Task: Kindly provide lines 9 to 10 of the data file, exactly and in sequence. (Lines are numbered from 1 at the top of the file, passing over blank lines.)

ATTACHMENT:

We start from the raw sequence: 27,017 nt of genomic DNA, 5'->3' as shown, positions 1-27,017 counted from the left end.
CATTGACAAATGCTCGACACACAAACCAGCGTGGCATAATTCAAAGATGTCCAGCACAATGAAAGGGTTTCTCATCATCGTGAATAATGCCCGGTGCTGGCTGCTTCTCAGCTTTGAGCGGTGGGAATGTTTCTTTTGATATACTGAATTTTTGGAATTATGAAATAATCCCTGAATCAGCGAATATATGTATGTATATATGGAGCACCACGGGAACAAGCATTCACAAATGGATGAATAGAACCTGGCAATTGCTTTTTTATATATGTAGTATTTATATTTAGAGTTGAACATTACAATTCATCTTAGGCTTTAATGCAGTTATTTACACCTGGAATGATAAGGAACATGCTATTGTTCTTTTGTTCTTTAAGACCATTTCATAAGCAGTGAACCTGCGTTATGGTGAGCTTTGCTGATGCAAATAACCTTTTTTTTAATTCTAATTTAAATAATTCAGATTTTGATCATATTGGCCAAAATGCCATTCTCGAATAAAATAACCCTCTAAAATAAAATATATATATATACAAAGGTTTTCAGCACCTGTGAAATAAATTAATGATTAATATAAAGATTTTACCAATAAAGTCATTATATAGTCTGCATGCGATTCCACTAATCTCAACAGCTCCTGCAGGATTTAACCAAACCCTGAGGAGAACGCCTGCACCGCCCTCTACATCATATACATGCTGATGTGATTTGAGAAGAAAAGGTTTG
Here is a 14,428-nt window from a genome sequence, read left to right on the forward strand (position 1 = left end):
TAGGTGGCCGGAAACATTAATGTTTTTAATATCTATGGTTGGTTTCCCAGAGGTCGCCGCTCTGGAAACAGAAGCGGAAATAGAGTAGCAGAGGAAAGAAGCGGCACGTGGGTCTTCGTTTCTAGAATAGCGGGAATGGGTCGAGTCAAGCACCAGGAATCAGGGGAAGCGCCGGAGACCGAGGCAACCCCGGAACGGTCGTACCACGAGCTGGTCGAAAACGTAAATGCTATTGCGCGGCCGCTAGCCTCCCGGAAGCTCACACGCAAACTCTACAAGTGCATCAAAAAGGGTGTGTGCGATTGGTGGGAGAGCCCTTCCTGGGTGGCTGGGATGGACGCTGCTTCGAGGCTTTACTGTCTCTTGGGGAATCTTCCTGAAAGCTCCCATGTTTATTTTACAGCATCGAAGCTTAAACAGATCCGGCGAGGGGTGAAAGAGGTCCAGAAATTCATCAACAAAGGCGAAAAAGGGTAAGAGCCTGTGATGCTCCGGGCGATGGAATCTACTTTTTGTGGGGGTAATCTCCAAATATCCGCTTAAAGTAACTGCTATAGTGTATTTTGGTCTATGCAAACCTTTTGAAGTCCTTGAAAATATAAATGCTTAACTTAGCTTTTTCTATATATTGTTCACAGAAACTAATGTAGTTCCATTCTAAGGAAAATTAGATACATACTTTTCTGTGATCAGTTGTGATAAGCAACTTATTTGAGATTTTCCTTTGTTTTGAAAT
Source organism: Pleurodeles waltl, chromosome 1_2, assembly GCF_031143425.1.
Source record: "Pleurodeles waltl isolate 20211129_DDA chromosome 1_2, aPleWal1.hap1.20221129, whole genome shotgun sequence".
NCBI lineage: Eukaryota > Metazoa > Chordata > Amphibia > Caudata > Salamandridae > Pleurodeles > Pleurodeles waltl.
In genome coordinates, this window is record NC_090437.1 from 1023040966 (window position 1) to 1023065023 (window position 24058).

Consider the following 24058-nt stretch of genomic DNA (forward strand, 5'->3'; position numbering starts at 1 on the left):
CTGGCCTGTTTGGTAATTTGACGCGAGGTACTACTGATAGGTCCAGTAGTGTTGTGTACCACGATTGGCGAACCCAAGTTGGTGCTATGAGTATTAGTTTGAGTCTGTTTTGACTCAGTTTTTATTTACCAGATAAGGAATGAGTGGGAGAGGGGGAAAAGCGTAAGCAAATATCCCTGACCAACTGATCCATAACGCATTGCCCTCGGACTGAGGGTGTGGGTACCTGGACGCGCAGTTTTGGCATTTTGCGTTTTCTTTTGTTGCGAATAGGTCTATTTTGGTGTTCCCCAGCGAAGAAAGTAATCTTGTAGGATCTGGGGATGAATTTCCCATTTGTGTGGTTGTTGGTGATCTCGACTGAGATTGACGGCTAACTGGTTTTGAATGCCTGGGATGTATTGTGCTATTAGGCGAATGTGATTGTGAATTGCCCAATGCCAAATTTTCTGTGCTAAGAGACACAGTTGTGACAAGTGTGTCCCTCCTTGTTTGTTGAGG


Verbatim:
Consider the following 24058-nt stretch of genomic DNA (forward strand, 5'->3'; position numbering starts at 1 on the left):
CTGGCCTGTTTGGTAATTTGACGCGAGGTACTACTGATAGGTCCAGTAGTGTTGTGTACCACGATTGGCGAACCCAAGTTGGTGCTATGAGTATTAGTTTGAGTCTGTTTTGACTCAGTTTTTATTTACCAGATAAGGAATGAGTGGGAGAGGGGGAAAAGCGTAAGCAAATATCCCTGACCAACTGATCCATAACGCATTGCCCTCGGACTGAGGGTGTGGGTACCTGGACGCGCAGTTTTGGCATTTTGCGTTTTCTTTTGTTGCGAATAGGTCTATTTTGGTGTTCCCCAGCGAAGAAAGTAATCTTGTAGGATCTGGGGATGAATTTCCCATTTGTGTGGTTGTTGGTGATCTCGACTGAGATTGACGGCTAACTGGTTTTGAATGCCTGGGATGTATTGTGCTATTAGGCGAATGTGATTGTGAATTGCCCAATGCCAAATTTTCTGTGCTAAGAGACACAGTTGTGACAAGTGTGTCCCTCCTTGTTTGTTGAGG